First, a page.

Wasn’t it great in those years not too far gone, when budding homeowners could get their hands on a home loan without the prying look into their credit history? All they had to do for a no credit home loan was put their new home up as collateral against the loan and wait until it was repaid to get the official ownership papers from the loan provider ‘ wait, was that great?

If you ask us, having your credit history evaluated by home loan providers really isn’t a horrible thing, even if the process is a bit of a hassle. While credit checks do provide some security to lenders themselves, ultimately they are there to protect the recipient, that’s you!

A lot of people still ask about no credit home loans and not many know that they technically don’t exist anymore. To sort through some of the confusion, here is what happened to no credit home loans.

Pre 2010 home loans

Have you heard of the UCCC? Look, we’re not too surprised, we know that it’s virtually impossible to stay up to date with what’s happening in home loan regulation and it’s also not that exhilarating when you just want to get into a home of your own.

Here are the bare essentials.

Prior to 2010, credit lending in Australia was controlled by the UCCC (Uniform Consumer Credit Code) which was done on an individual state and territory basis. The UCCC, while including the term ?uniform? really wasn’t all that uniform, as there were additional codes and regulations that some states had to abide by while others didn’t.

The UCCC was also a little bit behind the times, not taking into account credit or home loans given for investment property purposes and the UCCC also lacked a number of provisions in terms of considering the financial hardships of borrowers.

And so the act was amended.

Post 2010 home loans

In order to provide greater protection to people who were borrowing money on credit, the NCCP (National Consumer Credit Protection) was created, which also effectively abolished no credit home loans across Australia. The roll out of this act also saw responsibility transferred from states and territories to the Commonwealth so that uniform regulations were actioned.

Again we’ll skip the boring stuff, which really just includes more acronyms and go straight to the crux of this updated act.

The 3 main components that distinguish the NCCP from the outdated UCCC are:

The NCCP rolled out a broad and all-encompassing licensing regime for all loan and credit providers in Australia, from banks to brokers and any intermediaries in between. For credit providers to engage in business activities, they were required to have a credit license and also to abide by the below.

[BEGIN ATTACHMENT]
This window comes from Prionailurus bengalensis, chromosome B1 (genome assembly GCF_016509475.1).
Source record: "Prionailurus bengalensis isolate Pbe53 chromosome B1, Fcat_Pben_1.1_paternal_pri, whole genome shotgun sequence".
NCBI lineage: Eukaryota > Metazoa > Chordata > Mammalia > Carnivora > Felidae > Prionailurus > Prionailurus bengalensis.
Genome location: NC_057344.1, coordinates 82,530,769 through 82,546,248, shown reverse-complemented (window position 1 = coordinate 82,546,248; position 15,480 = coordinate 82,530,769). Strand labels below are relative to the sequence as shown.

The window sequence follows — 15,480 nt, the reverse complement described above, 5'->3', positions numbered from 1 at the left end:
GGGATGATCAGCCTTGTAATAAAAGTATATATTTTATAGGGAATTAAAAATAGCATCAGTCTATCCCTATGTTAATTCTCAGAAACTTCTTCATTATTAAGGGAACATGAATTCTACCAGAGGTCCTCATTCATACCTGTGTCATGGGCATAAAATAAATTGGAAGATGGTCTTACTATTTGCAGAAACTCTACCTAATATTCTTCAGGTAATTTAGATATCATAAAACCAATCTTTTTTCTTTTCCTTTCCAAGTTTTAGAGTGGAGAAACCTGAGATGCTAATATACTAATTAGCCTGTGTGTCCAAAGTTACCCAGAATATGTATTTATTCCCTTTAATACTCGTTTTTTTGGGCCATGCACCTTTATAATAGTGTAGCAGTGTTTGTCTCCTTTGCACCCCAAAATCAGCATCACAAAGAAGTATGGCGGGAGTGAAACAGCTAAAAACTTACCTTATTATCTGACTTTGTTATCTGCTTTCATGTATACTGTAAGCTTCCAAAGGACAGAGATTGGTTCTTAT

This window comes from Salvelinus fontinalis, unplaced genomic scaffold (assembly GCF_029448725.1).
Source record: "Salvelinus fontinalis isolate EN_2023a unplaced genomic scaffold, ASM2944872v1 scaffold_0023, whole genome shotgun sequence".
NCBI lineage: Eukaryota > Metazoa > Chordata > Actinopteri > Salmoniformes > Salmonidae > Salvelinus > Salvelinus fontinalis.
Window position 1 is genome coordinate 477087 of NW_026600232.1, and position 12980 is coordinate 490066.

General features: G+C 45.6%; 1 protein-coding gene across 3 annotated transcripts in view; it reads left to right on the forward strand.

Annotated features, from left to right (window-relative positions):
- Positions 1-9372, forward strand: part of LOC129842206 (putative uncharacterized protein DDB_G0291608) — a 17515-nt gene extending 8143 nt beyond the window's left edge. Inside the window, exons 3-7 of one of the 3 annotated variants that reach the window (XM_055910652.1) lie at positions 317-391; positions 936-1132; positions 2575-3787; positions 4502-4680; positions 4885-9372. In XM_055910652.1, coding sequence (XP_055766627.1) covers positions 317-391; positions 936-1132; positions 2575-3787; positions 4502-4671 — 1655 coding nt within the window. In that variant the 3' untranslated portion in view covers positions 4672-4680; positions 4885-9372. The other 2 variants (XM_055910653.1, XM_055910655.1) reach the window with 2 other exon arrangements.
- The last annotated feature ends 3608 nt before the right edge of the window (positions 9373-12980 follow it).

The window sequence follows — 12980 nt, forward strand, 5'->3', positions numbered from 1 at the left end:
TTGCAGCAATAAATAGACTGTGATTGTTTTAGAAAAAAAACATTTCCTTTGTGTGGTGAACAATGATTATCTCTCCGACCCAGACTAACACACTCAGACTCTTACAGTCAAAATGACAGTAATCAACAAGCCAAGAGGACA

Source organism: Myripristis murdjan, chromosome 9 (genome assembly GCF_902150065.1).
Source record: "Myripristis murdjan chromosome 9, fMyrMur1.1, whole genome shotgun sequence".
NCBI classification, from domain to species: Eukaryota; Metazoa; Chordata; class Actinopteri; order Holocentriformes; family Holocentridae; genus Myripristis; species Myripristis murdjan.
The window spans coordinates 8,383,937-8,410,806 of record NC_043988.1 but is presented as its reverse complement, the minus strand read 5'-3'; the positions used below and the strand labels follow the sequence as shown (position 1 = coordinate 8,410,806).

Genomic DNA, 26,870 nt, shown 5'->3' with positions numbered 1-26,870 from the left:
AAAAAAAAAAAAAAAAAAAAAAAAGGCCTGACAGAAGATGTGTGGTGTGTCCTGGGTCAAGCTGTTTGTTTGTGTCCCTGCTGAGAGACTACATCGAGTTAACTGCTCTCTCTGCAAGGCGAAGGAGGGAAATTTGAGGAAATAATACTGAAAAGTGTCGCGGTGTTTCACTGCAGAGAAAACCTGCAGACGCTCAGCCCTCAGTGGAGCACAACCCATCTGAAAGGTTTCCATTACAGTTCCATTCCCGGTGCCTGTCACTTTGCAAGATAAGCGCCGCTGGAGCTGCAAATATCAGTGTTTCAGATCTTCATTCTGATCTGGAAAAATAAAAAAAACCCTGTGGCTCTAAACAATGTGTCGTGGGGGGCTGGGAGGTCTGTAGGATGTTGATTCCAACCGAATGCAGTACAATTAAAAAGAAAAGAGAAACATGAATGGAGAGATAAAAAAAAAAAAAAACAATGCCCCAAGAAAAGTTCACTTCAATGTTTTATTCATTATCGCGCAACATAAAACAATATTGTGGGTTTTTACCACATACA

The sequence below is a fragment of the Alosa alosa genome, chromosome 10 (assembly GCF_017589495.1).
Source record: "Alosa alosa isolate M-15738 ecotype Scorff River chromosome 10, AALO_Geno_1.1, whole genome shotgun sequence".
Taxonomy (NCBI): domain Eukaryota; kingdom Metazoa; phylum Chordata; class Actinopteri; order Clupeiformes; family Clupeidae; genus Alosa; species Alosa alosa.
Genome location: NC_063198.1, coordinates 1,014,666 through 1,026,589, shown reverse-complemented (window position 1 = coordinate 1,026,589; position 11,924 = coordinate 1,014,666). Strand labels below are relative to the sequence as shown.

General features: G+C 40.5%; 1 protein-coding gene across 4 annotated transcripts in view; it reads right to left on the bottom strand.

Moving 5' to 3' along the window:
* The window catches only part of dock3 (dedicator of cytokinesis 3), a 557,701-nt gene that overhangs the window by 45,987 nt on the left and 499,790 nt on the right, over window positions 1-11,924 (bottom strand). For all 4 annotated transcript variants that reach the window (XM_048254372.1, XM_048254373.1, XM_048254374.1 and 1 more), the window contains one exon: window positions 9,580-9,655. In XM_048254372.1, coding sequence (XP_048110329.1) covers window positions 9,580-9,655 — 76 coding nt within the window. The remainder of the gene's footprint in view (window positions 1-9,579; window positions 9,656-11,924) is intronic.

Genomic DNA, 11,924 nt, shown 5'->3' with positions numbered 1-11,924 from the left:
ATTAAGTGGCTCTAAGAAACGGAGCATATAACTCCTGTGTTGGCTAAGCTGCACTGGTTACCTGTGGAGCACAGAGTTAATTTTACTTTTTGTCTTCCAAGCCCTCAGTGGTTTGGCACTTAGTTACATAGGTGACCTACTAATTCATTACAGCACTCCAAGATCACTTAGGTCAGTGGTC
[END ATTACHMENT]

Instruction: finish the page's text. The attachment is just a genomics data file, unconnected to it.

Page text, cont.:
As the core of no credit home loans was that financial lenders had no real idea about the ability of borrowers to repay their loans or whether they had any financial hardships, responsible lending requirements were established. The new responsible lending requirements essentially ensure that loan providers cannot provide credit that is unsuitable to people who cannot meet the repayment requirements.

Depending on the amount you owe your lender, homeowners many now be eligible to change the prepayment terms due to job loss, injury or other circumstances that can impact your ability to make your loan repayments. A provision that did not exists with no credit home loans.

The NCCP also brought with it provisions for borrowers/ consumer protection so that in the case of any misconduct on the part of home loan lenders was experienced, borrowers could seek a resolution. Borrowers can also take up repayment issues with the Court system if they feel like they are being treated unjustly by their home loan lenders.

The new no credit home loans

The nature of today’s economy means that many people have and are experiencing financial issues across the country and while no credit home loans don’t exist anymore, the changing economy has encouraged financial lenders to offer new home loan schemes that take consumer protection into account. Enter ?bad credit home loans’.

Now that we know it’s impossible (aka illegal) for home loan lenders to not look at your credit report, bad credit home loans make it possible for people with credit issues to still get into homes of their own.

In conjunction with the responsible lending requirements outlined in step 2 (look up), lenders that offer bad credit home loans will take a good look into your credit report firstly to identify your score and secondly, to find out why you may have bad credit. Bad credit lenders will also look at the steps you have taken to rectify credit issues you have experienced in the past and use all of this information to determine whether you are eligible for a home loan.

While you may see getting ahead of a bad credit rating as a huge hassle, it really doesn’t have to be and that’s where we can help here at No Savings. Our network of financial experts can provide advice regarding bad credit home loans and other finance options applicable to Western Australia, that could see you get into a home of your own even with credit issues. Contact us today and see how we can help.